One study abroad provider, FIE, emailed its customer base to confirm that programs to the UK, Ireland and Jordan were presently still running. “FIE has always taken a sensible, pragmatic view regarding critical incidents, and I encourage the FIE family to let common sense prevail and to maintain a sense of calm,” said John M Pearson, senior vice president operations.

“As I write, there are no travel restrictions against, or cautionary advisories for [those three countries].”

In China, as official numbers in the country suggest a slowdown in the spread of the virus, parents are optimistic that the return to school could happen before the end of the next month.

Schoolchildren in China won’t be happy to learn that several provinces are considering shortening summer vacations to make up for the time lost at school since the beginning of February.

Education regulations in China are decided at a provincial level, meaning different areas will have different approaches to returning students to school, with some planning to take a staggered approach by year group.

Areas less affected by the coronavirus will likely return to school first. This follows the loosening of restrictions in some areas and more people returning to work, as evidenced by the pollution levels beginning to creep back up to their normal abnormal levels.

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BAU Global invests in British basketball club

Wed, 03/04/2020 - 09:29

Turkey-based private education provider BAU Global has been involved in the purchase of a majority share of a British basketball club, The Plymouth Raiders. President of BAU Global, Enver Yücel, will be made club president of the team.  

UK-based MLA College, which is part of BAU Global, has bought the share of The Plymouth Raiders from owners Richard Mollard and Ross Mackenzie. 

“Through this partnership, we will help to encourage participation in sport for all ages and abilities”

The deal comes at a time where BAU Global are trying to increase operations in the UK by partnering with HE institutions.  

“We are delighted to be involved with Plymouth in general, and with the Raiders in particular,” Yücel said.  

“Through this partnership, we will help to encourage participation in sport for all ages and abilities, promote basketball as a great participation activity and also as a family-friendly event to attend.  

“We are particularly enthusiastic to encourage the linking of sport and education and of course we want to develop the Raiders into a BBL winning team,” Yücel added.

BAU Global already own the Bahcesehir College, one of Turkey’s top Super League basketball teams. 

The new partnership will provide the Raiders with significant additional resources to develop the business far beyond its current means. 

It will also see close ties being forged between the Raiders and Bahcesehir College Basketball Club. 

“Ross and I always knew that to grow this club to where we wanted it to be, which we hope will eventually include owning and playing in our own arena, it would always require additional inward investment,” said Raiders’ director, Richard Mollard. 

“Like the Raiders, BAU Global are a family run business, who are passionate about education, madly passionate about basketball and totally committed to using both together in developing the youth of today into the achievers of tomorrow, and we’ve been humbled in their desire to come on board,” he added.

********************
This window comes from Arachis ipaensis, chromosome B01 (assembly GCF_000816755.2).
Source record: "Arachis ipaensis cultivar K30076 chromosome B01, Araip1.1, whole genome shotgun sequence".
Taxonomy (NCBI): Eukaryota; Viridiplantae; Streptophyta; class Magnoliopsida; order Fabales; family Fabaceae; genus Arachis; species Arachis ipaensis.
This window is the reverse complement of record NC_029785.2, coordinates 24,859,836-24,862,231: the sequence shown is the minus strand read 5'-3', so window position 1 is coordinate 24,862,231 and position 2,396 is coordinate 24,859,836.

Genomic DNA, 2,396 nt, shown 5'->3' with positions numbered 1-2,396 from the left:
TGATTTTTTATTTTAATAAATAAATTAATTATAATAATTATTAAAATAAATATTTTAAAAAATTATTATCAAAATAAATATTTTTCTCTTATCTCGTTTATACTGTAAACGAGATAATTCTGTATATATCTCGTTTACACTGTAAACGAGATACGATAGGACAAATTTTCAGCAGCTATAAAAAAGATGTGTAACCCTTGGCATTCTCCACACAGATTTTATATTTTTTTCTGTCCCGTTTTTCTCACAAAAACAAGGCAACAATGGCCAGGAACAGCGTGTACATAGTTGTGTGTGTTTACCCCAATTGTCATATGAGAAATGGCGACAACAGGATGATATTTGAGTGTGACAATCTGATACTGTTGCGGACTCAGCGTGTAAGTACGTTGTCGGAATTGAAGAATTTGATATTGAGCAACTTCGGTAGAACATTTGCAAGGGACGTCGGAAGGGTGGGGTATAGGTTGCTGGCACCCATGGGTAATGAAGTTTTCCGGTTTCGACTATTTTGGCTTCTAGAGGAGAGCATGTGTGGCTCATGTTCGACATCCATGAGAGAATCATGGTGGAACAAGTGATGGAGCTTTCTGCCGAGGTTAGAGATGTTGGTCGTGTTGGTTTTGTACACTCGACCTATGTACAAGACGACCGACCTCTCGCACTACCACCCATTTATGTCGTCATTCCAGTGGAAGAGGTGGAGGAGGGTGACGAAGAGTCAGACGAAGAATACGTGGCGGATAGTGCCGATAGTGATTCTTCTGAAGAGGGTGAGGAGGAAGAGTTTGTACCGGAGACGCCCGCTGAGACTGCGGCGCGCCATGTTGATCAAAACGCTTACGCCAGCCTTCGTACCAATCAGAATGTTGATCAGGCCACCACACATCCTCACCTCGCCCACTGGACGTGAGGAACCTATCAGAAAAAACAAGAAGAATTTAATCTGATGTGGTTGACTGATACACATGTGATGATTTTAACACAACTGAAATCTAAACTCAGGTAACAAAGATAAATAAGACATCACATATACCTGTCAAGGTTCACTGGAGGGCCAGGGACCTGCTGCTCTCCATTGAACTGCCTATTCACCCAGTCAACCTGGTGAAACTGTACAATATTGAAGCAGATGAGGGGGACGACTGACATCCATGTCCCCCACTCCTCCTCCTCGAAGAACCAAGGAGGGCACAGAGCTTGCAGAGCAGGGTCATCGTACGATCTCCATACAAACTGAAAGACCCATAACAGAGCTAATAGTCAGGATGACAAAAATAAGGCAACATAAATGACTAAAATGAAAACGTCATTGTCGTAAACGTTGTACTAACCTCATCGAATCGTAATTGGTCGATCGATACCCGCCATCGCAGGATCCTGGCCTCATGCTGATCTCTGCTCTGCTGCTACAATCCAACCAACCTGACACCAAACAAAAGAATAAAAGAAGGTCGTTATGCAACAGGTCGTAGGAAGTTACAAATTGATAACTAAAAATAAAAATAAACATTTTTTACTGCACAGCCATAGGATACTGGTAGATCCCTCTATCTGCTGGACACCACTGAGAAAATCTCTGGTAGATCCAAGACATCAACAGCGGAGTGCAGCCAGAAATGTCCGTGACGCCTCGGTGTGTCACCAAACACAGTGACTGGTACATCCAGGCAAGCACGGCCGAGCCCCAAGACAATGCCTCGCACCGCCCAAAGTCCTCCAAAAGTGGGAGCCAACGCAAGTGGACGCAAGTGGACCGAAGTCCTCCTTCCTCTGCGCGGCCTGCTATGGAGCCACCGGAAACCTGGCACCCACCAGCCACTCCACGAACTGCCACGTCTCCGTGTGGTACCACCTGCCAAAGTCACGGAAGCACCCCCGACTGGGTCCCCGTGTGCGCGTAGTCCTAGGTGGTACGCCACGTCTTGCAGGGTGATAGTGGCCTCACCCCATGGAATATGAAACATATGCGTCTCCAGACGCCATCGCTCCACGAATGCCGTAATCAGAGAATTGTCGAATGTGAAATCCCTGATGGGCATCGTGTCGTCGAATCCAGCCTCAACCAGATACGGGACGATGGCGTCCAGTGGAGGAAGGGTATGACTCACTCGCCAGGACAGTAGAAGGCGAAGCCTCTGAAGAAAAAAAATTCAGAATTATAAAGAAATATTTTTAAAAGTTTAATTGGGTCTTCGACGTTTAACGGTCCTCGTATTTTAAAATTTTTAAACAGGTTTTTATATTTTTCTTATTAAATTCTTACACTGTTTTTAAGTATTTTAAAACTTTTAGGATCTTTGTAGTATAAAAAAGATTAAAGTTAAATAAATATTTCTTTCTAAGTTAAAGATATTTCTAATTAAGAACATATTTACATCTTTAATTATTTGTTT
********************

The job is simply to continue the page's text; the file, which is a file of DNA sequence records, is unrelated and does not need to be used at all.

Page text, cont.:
BAU Global universities offer nearly 200 undergraduate, graduate and PhD programs.

Earlier this month, BAU Global’s VP Coskun Ince spoke to The PIE about the group’s plans to increase its operations in the UK, saying that “the heart of the world is not the United States, it is in the UK”. 

“We found three possible partners that are willing to get the benefits of our know-how and experience which we have created over fifty years and they want to open up schools and partner with us,” he said.

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Sophia Howlett, President, SIT, US

Wed, 03/04/2020 - 06:24
A career of teaching and leadership with the Central European University ultimately led Italian Renaissance studies expert Sophia Howlett to bucolic Brattleboro, Vermont. Today Howlett is the president of School for International Training, a pioneer in experiential, field-based programs that offers more than 90 undergraduate and master’s degree programs on all seven continents. She spoke to The PIE about her journey into intled, and her vision for the future of SIT.

 

The PIE: How did you get introduced to the field of international education?

Sophia Howlett: As it so happens, I started off with a very typical academic career. As you can probably tell from my accent, I’m from Britain. I went to Cambridge University and then did my doctorate at the University of York. I was lucky enough to get an early permanent position in my field, which is Renaissance studies.

“I was, at the point, already hooked on international education development”

When I was about 27 years old [and] still wondering what would come next in my career, the war broke out in Bosnia. It was the first time there’d been a war in Europe since World War II.  Everybody grows up wondering what they would do in a crisis or conflict situation, so I looked into getting a sabbatical in the hopes of going to the Balkans to be supportive in some way.

Of course, I didn’t really know what being supportive meant – and being a teacher of Renaissance studies was not immensely valuable for time or situation – but I found an organisation called Civic Education Project that was funded at the time by George Soros. The organization was taking academics on as volunteers on a volunteer wage to Eastern Europe and the former Soviet Union.

They didn’t send me to Bosnia. Instead, they sent me to Kyiv. At the end of a year there, they asked me if I would stay on to run the Ukraine program and start a program in Moldova. I said yes, absolutely. I was, at the point, already hooked on international education development and change management.